Opinion: NYU Admissions Ambassadors deserve more respect

Before you roll your eyes as you pass us on the street, try to understand the amount of effort NYU’s student representatives put into their work.


Kiran Komanduri

(Kiran Komonduri for WSN)

Molly Koch, Deputy Opinion Editor

Imagine this: You’re a first-year student walking toward Bobst Library for your 12:30 p.m. class. On the way, you unsurprisingly see not one, not two, but three campus tours. Your first instinct might be to roll your eyes, but our job as Admissions Ambassadors — the student representatives who lead tours and staff recruitment events — is much more difficult than it looks. Although you will find us dressed head to toe in NYU’s signature purple, we are not just representatives of the university – we’re human, too.

We are well-known for the tours we lead, but training and preparation for those tours takes much more effort than most people realize. As a new hire, you begin training to give tours by creating your own unique script. A prospective student’s impression of the university hinges on how engaging, personal and memorable you can make your tour — preparation goes well beyond simple memorization. It took me a week to finalize my script, and another week to memorize it. Admissions Ambassadors must prepare their tours in addition to the normal student workload of studying for exams, writing essays and doing homework.

When tour training is finished, you finally set off, doing tours by yourself or with a buddy, but that’s not the end of the road for Admissions Ambassadors. Between people yelling on the streets, or even throwing eggs, you always have to keep in mind not only your safety, but the safety of your tour group. Being a New York City resident means you always have to be on your toes, and being an Admissions Ambassador as well adds another layer of concern — a reminder in the back of your mind that other students are not burdened with.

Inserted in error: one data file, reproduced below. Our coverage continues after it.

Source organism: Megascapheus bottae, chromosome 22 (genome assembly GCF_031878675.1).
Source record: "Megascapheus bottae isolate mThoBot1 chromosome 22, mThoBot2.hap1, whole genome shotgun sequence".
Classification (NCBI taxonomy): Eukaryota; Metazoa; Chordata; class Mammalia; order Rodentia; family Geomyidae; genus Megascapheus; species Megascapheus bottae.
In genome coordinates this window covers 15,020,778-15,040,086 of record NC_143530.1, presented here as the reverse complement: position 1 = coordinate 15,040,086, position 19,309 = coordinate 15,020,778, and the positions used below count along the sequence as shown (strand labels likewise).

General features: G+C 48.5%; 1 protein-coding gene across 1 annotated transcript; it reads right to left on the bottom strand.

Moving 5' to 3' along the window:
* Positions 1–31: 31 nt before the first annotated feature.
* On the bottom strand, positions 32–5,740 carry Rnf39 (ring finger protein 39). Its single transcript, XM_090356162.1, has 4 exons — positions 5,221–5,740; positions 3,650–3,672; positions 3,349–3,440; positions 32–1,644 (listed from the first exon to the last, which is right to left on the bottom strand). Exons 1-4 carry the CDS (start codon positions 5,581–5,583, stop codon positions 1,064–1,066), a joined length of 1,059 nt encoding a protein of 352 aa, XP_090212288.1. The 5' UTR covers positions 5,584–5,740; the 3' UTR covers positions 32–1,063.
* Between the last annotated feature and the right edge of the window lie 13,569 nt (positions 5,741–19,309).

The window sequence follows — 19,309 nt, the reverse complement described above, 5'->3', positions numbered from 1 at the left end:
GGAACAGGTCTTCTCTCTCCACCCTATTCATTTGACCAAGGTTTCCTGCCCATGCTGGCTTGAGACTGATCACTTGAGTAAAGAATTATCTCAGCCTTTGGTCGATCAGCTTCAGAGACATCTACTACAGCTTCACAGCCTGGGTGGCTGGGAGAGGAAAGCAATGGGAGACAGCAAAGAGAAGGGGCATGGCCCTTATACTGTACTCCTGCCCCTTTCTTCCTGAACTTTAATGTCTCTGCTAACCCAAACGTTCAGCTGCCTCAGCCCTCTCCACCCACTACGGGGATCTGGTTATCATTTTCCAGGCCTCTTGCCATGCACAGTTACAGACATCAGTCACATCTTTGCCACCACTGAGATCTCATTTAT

If you’re not giving a tour, you may be welcoming prospective students and their families to prepare for a later tour. Just like the task of giving a tour, this job isn’t as simple as it sounds. Between rushing late arrivals to join their assigned tours, and dealing with awkward stares and small talk in the Bonomi Family Admissions Center, Admissions Ambassador shifts always require an abundance of energy.

In addition to giving tours, Admissions Ambassadors also answer phone calls for NYU’s Office of Undergraduate Admissions, and some of the calls that come through are far from easy. During my first shift in the office, someone called to yell at another Admissions Ambassador who was also on their first shift. The ambassador took it well, but that’s beside the point — we shouldn’t have to deal with this in the first place.

Some of the hardest calls come from prospective students themselves, whether they’re about how tuition is too expensive for them or about a recent admissions rejection. Being an ambassador means you have to tackle both the easy and the hard questions, call after call, with little preparation.

The Admissions Ambassador Program has a cohort of nearly 200 students dedicated to improving the admissions process and making it as smooth as possible. I have met some of the most kind and empowering students through this program, and together we’re like a big family inside the massive NYU community. Even though acknowledgement from other students is not a necessity, it would be nice to know other students see the commitment we put into our job — not just for me, but also for the people in my cohort who deserve the recognition.

When you were a prospective student, you most likely went on a tour, called the admissions office or even sent an email — and during those interactions, you were speaking with an Admissions Ambassador. We, as students and ambassadors, deserve a bit more respect from current students, just as we showed you when you were considering NYU.

WSN’s Opinion section strives to publish ideas worth discussing. The views presented in the Opinion section are solely the views of the writer.

Contact Molly Koch at [email protected].